You Are Not Your Feelings: You Are the Acknowledgment of Your Feelings

In his book “A New Earth” Eckhart Tolle discusses spirituality and how we can go beyond our thoughts to find who we really are. A quote that I particularly appreciate: “What a liberation to realize that the “voice in my head” is not who I am. Who am I then? The one who sees that.”

What Tolle is saying with this quote is that we are not our thoughts but the acknowledgment of our thoughts. The same goes for feelings. We are not our feeling we are the acknowledgment of our feelings. While we may be thinking we are stressed, or while we may be acknowledging feelings of stress we are not actually stressed – we are acknowledging it.

By making this differentiation we add another layer into our thought process, and we separate ourselves from our thoughts and feelings. When we separate ourselves from our thoughts and feeling we are better able to handle them in an effective manner. We respond to situations in a more beneficial and results oriented fashion. We are able to better process our thoughts and feelings in an objective way.

Remember: The importance is not on the thoughts and feelings we have – it is what we do with them.

control mind spirituality

Scapegoating, How Others Use It to Control and Manipulate Us

“I am not your puppet master.”

When I said those words, it felt like an epiphany, but it sure did not look like what you would expect an epiphany to look like. The sky did not open, there was no bright light shining down on me. Due to fear, my face showed no emotion. I had an internal smirk. It felt good to stand up for myself, and while I would do anything to avoid confrontation, I was prepared to fight -my life would never be the same.  

People used to tell me I made them do things. They would tell me I was the one who made them yell. I was the one who made them mad. Essentially, I was the one who made them treat me in a manner I did not deserve. Avoiding confrontation and not wanting to ever make someone upset – I was submissive.

I would say sorry and feel guilty that I did something wrong. I would be upset with myself and try to think about how I could avoid making someone upset or mad in the future. I could not, for the life of me, figure out how to control myself from making people mad. I was confused. I felt like I had to be quiet and invisible in order not to make any waves.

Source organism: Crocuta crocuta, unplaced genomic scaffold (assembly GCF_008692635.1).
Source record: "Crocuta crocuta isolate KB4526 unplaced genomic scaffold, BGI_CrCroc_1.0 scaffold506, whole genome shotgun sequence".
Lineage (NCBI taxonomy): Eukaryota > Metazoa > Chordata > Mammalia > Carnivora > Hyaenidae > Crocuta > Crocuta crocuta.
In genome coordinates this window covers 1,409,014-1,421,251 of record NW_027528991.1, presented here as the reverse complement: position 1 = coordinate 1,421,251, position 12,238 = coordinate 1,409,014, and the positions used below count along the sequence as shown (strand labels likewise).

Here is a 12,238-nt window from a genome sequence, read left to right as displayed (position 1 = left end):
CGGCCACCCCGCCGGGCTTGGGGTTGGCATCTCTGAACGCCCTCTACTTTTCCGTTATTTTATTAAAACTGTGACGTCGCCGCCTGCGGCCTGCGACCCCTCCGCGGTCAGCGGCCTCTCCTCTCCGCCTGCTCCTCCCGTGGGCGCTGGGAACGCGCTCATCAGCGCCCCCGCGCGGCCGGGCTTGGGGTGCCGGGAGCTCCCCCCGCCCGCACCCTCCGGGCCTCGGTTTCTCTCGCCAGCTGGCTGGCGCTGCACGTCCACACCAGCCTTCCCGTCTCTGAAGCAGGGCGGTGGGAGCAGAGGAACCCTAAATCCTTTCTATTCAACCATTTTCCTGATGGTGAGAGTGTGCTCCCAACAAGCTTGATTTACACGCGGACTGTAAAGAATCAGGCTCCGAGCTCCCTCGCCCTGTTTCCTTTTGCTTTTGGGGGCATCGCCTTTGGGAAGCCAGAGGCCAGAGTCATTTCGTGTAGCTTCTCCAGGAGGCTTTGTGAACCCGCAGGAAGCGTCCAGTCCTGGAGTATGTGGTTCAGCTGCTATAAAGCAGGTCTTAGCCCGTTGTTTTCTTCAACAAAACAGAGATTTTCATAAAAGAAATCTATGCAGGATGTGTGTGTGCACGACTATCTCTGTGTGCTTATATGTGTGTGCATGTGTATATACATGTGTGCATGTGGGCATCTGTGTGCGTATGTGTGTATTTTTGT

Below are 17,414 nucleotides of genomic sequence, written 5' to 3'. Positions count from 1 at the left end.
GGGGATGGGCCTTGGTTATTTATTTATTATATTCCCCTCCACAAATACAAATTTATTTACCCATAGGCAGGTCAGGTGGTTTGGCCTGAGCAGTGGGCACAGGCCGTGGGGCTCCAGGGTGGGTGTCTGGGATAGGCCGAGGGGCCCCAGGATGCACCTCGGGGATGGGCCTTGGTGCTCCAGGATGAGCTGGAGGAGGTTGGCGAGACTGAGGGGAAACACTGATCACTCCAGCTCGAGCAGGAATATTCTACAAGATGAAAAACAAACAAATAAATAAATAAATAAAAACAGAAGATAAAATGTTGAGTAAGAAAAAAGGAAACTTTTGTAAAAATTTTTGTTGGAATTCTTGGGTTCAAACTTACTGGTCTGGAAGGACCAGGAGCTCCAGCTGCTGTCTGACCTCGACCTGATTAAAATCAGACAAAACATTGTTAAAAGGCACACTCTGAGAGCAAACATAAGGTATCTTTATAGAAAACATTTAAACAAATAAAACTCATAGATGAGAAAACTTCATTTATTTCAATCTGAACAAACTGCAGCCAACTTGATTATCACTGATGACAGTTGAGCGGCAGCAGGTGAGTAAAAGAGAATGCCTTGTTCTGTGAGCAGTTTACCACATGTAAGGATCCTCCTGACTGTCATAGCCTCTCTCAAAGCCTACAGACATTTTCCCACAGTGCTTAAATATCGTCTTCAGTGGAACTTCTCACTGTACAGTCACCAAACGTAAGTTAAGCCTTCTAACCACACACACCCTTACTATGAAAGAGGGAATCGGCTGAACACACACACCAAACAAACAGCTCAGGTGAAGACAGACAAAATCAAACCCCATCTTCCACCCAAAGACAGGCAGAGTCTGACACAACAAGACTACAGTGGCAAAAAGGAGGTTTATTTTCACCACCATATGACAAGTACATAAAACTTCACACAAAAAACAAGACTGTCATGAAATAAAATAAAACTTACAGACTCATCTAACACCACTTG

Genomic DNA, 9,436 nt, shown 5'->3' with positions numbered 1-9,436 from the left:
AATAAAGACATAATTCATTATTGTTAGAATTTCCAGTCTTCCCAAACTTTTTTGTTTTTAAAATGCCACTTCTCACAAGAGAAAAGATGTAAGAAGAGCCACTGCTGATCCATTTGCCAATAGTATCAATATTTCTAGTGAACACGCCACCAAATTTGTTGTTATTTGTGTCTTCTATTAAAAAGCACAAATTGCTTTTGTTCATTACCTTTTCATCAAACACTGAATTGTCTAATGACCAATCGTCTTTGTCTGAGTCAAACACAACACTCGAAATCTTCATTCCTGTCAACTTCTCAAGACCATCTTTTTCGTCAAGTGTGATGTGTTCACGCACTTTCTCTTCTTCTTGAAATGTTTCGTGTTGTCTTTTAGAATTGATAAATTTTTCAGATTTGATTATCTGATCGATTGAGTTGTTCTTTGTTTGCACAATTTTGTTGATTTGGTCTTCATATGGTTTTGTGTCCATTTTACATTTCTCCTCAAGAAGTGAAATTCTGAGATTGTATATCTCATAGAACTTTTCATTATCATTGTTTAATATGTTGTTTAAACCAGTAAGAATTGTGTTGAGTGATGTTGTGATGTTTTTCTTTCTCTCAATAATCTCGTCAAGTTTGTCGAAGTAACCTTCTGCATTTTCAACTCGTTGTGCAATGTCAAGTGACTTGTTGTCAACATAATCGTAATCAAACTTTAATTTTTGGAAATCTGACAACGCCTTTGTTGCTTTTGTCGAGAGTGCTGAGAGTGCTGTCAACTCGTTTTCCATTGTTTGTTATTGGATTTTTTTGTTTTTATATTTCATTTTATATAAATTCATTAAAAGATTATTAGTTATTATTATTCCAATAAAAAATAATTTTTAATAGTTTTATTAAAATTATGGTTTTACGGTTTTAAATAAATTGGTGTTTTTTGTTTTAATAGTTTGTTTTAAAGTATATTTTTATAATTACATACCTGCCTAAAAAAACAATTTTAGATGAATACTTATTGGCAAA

Then I grew up.

Spiritually that is. With finding my own spirituality I realized that I am the only one that can control my feelings and actions. While my environment and other people may affect me, I am in ultimate control. With that comes the realization that others control their actions and their emotions. I do not make someone mad. I do not make them do something. They do that on their own accord, and if they suggest otherwise, they are using me as a scapegoat.

It seems so simple. So logical. I feel like I knew it all along, but I didn’t actually know it. I realized the confusion from before was due to me controlling my emotions while others used me as a scapegoat for their own. I was holding myself accountable for not only my own emotional state but other people’s emotions as well. With me taking on all accountability there was none left for anyone else – how convenient for them.

Scapegoating is something that I do not see discussed often. However, I see it in everyday life and have experienced it in my own. It is a way that people can try to control others – sometimes without even noticing it. Scapegoating seems to have been intertwined into our culture, and people, with even the best intentions, may not realize they are doing it.

Scapegoating can come in many forms and I believe that people use emotional scapegoating to cover their poor emotional intelligence. We hate to admit we are bad at anything, but one thing I am certain of, is that our society does not nurture emotional intelligence. It is no wonder why we are better at pushing our emotions down than facing them.

We need to be accountable for our own emotional state. We need to stop allowing others to scapegoat their feelings and actions. If we no longer allow it then it will force others to learn how to control themselves. We also need to be diligent to not use others as a scapegoat.

“I am not your puppet master.”